sick leave

Emerging from the Cocoon

Who could have imagined in January how much would change this year?  We’re in our seventh month of the covid pandemic which has killed over 180,000 Americans.  Our workplaces are splitting between those who can work from home (generally higher paid) and those who can’t.  

Employers and employees are working through the financial strains caused by the economic fallout from the pandemic.  At the same time, there is a renewed focus on issues of diversity and racial equality as we struggle with the demographic changes in our country.  Overlaying all of these challenges is the most polarizing political election in decades.

It’s time to emerge from our cocoon and accept that we’re not going back to our old routine.  The new “normal” routine is that many people will be working from home permanently.  The new normal also means acknowledging and adapting to the demands for racial equality, gender equality, and sexual orientation protections.

HR policies need to be adapted to the new normal and Q4 is a great time to take a look at what should change.

Paid sick leave

Employers with less than 50 employees were introduced to an FMLA-lite model of paid leave for covid-related illnesses.   Employers with 51 – 499 employees adapted to a two-track FMLA model with unpaid leave for traditional FMLA and paid leave for covid-related illnesses.  Now employers need to prepare for the day when all employers are required to offer paid sick leave for any illness.  Several bills are currently pending in Congress and it’s a safe bet that at least one of them will become law.


Despite the economic slowdown, some companies may now be understaffed as employees (mostly women) have cut back on hours or quit to devote more time to looking after their children who are learning remotely.  To avoid the talent drain, companies may need to offer modified work schedules and job-sharing.  Another option is to hire more workers from the pool of talented people who are currently unemployed.

Demands for equality

Meeting the minimum legal requirements of Title VII may not be sufficient to keep up with the demographic changes in the workforce.  America is becoming more blended and brown. LGBTQ individuals are now protected under Title VII.  HR managers should urge employers to adapt their corporate culture to become a more inclusive workplace or risk losing out in the race for top talent.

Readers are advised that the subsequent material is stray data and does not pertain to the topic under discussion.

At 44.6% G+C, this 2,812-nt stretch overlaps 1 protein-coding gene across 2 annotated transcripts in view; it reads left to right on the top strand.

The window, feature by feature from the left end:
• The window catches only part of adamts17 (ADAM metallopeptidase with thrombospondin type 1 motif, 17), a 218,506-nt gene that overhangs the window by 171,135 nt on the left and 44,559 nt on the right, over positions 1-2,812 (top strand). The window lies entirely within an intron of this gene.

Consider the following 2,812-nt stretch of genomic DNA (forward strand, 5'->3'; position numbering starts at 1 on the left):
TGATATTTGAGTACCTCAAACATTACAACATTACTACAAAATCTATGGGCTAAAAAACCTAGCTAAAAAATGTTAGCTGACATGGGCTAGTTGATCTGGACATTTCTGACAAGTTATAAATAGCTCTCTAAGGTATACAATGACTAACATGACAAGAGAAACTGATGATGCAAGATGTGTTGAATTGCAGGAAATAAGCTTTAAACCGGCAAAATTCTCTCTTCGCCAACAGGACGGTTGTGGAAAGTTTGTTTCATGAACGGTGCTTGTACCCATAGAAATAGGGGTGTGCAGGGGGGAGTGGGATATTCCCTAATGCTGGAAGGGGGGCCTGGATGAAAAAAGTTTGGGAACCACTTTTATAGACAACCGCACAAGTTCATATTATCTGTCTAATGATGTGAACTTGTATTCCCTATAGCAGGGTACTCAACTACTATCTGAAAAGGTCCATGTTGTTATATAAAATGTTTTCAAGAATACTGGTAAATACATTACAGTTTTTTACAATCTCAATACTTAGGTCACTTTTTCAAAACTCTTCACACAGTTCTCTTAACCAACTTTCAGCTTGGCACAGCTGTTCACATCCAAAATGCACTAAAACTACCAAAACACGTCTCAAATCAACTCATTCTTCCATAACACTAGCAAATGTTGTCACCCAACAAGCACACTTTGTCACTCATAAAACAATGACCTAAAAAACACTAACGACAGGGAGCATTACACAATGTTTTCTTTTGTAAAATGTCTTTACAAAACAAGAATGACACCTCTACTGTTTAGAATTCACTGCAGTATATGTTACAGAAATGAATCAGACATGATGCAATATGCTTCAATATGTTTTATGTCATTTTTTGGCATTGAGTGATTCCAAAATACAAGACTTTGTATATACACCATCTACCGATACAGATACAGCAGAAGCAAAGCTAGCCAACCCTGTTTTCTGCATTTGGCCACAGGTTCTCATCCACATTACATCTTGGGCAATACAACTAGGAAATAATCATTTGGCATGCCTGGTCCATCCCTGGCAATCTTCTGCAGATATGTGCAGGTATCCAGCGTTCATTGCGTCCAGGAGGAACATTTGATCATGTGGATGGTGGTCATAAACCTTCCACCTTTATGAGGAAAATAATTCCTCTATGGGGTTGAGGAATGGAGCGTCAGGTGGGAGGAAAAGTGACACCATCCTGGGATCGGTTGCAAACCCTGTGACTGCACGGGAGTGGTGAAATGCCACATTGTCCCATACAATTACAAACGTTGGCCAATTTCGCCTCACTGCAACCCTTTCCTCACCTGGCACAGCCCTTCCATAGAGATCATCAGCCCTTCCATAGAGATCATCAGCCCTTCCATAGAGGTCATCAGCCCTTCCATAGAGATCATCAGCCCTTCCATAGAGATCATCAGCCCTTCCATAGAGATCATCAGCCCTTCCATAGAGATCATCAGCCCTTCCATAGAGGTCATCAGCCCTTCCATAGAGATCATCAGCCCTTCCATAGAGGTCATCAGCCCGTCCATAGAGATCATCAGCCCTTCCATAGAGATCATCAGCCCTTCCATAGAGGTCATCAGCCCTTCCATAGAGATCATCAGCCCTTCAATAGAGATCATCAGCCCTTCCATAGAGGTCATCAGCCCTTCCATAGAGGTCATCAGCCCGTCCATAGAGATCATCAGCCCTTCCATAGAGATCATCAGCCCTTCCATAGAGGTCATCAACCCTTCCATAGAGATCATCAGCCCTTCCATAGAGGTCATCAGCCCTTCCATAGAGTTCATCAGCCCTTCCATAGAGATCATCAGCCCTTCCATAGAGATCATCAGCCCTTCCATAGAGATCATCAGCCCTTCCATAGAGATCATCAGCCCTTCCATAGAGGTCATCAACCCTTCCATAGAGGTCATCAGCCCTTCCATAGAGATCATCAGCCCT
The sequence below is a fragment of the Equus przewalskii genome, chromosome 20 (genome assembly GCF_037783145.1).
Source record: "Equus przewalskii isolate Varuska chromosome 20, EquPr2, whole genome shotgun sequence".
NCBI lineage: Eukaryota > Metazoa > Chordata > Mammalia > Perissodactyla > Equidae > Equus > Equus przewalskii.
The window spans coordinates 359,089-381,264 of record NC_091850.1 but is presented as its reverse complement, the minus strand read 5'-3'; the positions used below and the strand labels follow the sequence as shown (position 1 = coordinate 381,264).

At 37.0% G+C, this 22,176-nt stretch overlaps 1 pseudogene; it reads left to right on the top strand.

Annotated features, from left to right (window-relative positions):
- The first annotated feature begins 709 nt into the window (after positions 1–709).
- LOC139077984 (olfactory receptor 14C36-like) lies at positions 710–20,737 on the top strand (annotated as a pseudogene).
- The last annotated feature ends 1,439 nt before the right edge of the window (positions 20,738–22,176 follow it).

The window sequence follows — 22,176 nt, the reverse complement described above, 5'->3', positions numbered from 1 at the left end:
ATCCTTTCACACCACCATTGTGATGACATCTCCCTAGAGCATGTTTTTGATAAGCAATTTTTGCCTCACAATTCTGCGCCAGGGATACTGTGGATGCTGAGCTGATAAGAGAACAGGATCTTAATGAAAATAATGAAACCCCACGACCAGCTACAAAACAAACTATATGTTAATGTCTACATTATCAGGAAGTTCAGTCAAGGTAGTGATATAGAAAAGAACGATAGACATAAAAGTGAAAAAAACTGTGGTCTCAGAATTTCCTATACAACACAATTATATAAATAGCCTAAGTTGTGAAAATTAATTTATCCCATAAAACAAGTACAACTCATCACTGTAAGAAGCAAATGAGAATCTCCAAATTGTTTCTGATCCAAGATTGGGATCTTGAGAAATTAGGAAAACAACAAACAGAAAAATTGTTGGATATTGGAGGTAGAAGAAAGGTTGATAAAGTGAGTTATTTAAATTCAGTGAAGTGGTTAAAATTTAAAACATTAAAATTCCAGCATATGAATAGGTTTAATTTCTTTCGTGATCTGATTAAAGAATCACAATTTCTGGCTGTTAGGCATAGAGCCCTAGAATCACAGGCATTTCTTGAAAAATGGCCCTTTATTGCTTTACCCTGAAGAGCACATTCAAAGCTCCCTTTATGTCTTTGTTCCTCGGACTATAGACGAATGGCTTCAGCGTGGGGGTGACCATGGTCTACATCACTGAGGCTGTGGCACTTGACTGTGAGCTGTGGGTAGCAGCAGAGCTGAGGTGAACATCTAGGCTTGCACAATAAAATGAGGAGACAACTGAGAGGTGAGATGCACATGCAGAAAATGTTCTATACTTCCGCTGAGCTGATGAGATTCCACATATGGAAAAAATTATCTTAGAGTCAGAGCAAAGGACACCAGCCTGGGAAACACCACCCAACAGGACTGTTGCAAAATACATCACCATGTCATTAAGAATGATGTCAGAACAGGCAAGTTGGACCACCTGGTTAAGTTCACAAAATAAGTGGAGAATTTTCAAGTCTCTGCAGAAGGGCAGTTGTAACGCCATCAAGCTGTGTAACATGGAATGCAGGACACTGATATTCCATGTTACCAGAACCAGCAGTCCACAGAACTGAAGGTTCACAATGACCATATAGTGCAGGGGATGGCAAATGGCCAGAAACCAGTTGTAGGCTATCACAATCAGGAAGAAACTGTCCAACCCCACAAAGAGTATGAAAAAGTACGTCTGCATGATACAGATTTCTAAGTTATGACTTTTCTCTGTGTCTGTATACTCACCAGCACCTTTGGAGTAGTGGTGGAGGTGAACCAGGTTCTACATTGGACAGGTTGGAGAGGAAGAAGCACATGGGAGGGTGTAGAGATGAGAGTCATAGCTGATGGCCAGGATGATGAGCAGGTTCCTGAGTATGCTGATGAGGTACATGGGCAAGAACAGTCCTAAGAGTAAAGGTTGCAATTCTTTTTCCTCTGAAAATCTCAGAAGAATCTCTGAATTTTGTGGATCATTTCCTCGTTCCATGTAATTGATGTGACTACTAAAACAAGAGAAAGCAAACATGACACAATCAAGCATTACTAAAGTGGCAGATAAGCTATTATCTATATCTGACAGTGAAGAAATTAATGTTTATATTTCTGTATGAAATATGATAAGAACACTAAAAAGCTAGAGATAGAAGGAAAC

Our new normal will temporarily feature a short-tempered, disillusioned workforce that is struggling fear of covid and financial stresses. Layoffs, terminations and business closures will continue until the economy fully recovers.   

But longer term, our new normal will require adapting HR practices in the workplace.  Q4 is a great time to create a strategy for living in the new normal so that your company can start 2021 ahead of the competition.

If your company is struggling with the new “normal”, Corporate Compliance Risk Advisor can help you.  We can create or update HR policies that adapt to the new normal and then serve as a resource after the policies are implemented.

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Oh, What I Have Suffered!

Another update from the Jungle…..

Pete is frustrated. His business has been tanking for the past month, and he’s having trouble coping with the mess. The mess began when Cheryl showed up to work with a fever and coughed and sneezed over everyone. She slumped at her desk complaining of aches and pains, but insisting that she couldn’t possibly have the flu because she’d gotten a flu shot.

During lunch, Amber went shopping for disinfectant. She returned with a giant shopping bag and set to work hosing down every surface in the office. The fumes aggravated Becky’s asthma, and she turned blue while searching for her inhaler.

Pete drove Becky to the doc-in-the-box clinic around the corner from the office. The nurse practitioner suggested that Becky should go to the emergency room. Pete dragged Becky back to his car and drove to the hospital. He called her husband to meet them at the emergency room.

Hours later, he returned to the office to find that all his employees had fled for the day. He left a voice-mail message for Cheryl, ordering her to stay away from the office until a doctor signed a note saying she was not contagious. But the damage was done.